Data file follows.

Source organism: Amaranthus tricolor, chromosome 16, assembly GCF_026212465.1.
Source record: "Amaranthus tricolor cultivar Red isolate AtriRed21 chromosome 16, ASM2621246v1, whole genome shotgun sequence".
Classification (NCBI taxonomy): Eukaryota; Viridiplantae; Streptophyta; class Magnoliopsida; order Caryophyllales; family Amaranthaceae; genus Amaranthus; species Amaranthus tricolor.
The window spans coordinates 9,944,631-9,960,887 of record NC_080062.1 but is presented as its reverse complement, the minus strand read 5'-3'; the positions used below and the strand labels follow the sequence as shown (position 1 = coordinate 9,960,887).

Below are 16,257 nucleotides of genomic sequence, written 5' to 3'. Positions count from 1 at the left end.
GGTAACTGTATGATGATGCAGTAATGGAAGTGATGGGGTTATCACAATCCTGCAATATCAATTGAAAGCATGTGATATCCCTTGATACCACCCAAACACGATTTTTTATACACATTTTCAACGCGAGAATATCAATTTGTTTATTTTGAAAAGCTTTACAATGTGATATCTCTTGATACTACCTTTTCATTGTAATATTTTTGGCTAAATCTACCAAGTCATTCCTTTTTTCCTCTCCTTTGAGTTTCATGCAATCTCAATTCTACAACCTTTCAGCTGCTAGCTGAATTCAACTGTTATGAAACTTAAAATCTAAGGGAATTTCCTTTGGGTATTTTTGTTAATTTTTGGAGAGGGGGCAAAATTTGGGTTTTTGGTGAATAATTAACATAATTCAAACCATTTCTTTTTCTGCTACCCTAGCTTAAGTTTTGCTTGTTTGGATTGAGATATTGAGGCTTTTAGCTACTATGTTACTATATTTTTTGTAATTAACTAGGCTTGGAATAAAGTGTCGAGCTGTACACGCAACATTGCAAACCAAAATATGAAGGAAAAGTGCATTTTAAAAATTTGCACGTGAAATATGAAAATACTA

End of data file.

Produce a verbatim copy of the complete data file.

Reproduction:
Source organism: Amaranthus tricolor, chromosome 16, assembly GCF_026212465.1.
Source record: "Amaranthus tricolor cultivar Red isolate AtriRed21 chromosome 16, ASM2621246v1, whole genome shotgun sequence".
Classification (NCBI taxonomy): Eukaryota; Viridiplantae; Streptophyta; class Magnoliopsida; order Caryophyllales; family Amaranthaceae; genus Amaranthus; species Amaranthus tricolor.
The window spans coordinates 9,944,631-9,960,887 of record NC_080062.1 but is presented as its reverse complement, the minus strand read 5'-3'; the positions used below and the strand labels follow the sequence as shown (position 1 = coordinate 9,960,887).

Below are 16,257 nucleotides of genomic sequence, written 5' to 3'. Positions count from 1 at the left end.
GGTAACTGTATGATGATGCAGTAATGGAAGTGATGGGGTTATCACAATCCTGCAATATCAATTGAAAGCATGTGATATCCCTTGATACCACCCAAACACGATTTTTTATACACATTTTCAACGCGAGAATATCAATTTGTTTATTTTGAAAAGCTTTACAATGTGATATCTCTTGATACTACCTTTTCATTGTAATATTTTTGGCTAAATCTACCAAGTCATTCCTTTTTTCCTCTCCTTTGAGTTTCATGCAATCTCAATTCTACAACCTTTCAGCTGCTAGCTGAATTCAACTGTTATGAAACTTAAAATCTAAGGGAATTTCCTTTGGGTATTTTTGTTAATTTTTGGAGAGGGGGCAAAATTTGGGTTTTTGGTGAATAATTAACATAATTCAAACCATTTCTTTTTCTGCTACCCTAGCTTAAGTTTTGCTTGTTTGGATTGAGATATTGAGGCTTTTAGCTACTATGTTACTATATTTTTTGTAATTAACTAGGCTTGGAATAAAGTGTCGAGCTGTACACGCAACATTGCAAACCAAAATATGAAGGAAAAGTGCATTTTAAAAATTTGCACGTGAAATATGAAAATACTA